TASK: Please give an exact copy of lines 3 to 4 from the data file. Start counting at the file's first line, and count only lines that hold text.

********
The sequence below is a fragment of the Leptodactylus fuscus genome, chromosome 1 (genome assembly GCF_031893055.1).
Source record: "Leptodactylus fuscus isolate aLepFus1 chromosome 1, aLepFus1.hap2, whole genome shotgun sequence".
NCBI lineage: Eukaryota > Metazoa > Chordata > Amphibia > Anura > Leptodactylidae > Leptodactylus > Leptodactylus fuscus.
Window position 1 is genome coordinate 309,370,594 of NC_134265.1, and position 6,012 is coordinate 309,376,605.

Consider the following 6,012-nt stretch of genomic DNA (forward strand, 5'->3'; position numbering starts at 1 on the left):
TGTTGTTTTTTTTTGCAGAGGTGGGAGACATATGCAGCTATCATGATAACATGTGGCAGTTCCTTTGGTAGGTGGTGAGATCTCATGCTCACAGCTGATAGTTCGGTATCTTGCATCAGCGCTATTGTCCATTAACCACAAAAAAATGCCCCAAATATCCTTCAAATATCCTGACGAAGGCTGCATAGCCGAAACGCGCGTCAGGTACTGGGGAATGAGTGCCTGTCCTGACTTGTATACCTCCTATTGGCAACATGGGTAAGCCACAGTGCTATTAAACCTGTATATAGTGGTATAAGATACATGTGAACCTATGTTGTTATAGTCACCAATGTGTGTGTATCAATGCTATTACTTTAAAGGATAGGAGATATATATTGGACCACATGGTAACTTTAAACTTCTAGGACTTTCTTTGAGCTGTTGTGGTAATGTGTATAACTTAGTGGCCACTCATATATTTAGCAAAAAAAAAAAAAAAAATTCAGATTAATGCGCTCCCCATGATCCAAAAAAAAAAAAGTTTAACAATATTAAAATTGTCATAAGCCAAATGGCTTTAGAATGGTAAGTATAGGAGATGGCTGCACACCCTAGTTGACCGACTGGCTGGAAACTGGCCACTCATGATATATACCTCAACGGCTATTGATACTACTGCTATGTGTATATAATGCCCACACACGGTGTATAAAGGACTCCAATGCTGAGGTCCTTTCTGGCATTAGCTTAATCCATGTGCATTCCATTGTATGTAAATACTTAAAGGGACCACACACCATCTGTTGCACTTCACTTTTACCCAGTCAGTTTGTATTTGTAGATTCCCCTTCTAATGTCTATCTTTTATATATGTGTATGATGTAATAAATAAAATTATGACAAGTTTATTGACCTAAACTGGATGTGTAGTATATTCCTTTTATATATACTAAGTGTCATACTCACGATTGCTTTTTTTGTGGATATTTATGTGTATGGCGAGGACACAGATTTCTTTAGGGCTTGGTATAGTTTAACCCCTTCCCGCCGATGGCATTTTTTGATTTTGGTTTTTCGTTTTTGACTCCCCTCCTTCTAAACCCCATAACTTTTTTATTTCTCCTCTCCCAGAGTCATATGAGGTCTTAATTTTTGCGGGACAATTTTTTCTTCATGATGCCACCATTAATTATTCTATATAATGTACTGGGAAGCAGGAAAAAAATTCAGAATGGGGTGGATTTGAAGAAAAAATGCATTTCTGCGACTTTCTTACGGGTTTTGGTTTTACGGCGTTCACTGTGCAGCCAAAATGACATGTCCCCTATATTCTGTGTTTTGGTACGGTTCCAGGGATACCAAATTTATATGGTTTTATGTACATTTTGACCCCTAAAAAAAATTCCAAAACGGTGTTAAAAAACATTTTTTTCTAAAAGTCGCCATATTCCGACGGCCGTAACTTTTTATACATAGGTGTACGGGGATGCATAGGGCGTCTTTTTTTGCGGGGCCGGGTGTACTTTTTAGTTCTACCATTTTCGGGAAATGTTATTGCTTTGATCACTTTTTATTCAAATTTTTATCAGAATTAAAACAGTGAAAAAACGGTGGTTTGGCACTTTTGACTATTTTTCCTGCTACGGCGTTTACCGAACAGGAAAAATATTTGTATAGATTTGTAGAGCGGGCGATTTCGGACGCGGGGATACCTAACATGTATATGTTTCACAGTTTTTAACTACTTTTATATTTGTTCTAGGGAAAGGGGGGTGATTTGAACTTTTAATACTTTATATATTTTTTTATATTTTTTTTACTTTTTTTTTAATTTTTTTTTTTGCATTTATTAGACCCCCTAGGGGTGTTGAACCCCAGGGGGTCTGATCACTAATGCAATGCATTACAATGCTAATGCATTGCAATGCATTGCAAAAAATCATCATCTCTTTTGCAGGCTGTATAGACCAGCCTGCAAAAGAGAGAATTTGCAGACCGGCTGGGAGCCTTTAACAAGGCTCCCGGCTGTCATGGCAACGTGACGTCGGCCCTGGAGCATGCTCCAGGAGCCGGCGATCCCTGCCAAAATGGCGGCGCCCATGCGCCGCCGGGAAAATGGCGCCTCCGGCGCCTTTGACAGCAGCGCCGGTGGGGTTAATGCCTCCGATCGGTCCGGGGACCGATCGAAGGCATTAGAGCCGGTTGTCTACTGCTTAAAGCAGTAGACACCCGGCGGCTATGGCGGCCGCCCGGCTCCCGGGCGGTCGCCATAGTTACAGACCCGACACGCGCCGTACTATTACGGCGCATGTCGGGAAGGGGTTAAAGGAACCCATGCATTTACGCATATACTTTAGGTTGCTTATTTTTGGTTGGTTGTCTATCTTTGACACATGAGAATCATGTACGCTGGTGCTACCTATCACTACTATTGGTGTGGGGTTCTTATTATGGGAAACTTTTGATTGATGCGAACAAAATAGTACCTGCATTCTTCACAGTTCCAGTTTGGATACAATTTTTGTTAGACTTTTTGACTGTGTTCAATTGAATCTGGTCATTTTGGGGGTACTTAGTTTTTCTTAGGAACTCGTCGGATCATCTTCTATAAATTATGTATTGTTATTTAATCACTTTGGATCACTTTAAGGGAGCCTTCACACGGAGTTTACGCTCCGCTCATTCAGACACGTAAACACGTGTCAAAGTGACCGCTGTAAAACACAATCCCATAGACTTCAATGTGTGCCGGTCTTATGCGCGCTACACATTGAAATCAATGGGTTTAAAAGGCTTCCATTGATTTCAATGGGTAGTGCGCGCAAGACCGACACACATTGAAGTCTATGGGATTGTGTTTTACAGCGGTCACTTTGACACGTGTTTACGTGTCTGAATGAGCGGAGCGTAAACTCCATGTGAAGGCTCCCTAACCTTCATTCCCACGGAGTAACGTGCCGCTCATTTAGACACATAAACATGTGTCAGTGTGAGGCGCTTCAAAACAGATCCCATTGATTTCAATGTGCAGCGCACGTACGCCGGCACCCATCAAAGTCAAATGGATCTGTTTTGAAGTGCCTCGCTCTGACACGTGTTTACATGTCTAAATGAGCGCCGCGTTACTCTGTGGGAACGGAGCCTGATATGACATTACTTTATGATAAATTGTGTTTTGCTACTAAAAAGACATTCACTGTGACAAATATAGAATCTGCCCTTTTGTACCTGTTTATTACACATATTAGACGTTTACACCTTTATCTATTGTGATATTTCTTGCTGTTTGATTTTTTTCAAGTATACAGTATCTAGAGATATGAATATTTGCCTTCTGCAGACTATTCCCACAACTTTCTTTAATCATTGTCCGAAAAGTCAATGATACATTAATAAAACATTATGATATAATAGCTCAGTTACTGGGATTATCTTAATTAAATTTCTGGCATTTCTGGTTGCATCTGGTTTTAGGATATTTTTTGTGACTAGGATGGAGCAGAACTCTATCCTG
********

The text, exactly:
NCBI lineage: Eukaryota > Metazoa > Chordata > Amphibia > Anura > Leptodactylidae > Leptodactylus > Leptodactylus fuscus.
Window position 1 is genome coordinate 309,370,594 of NC_134265.1, and position 6,012 is coordinate 309,376,605.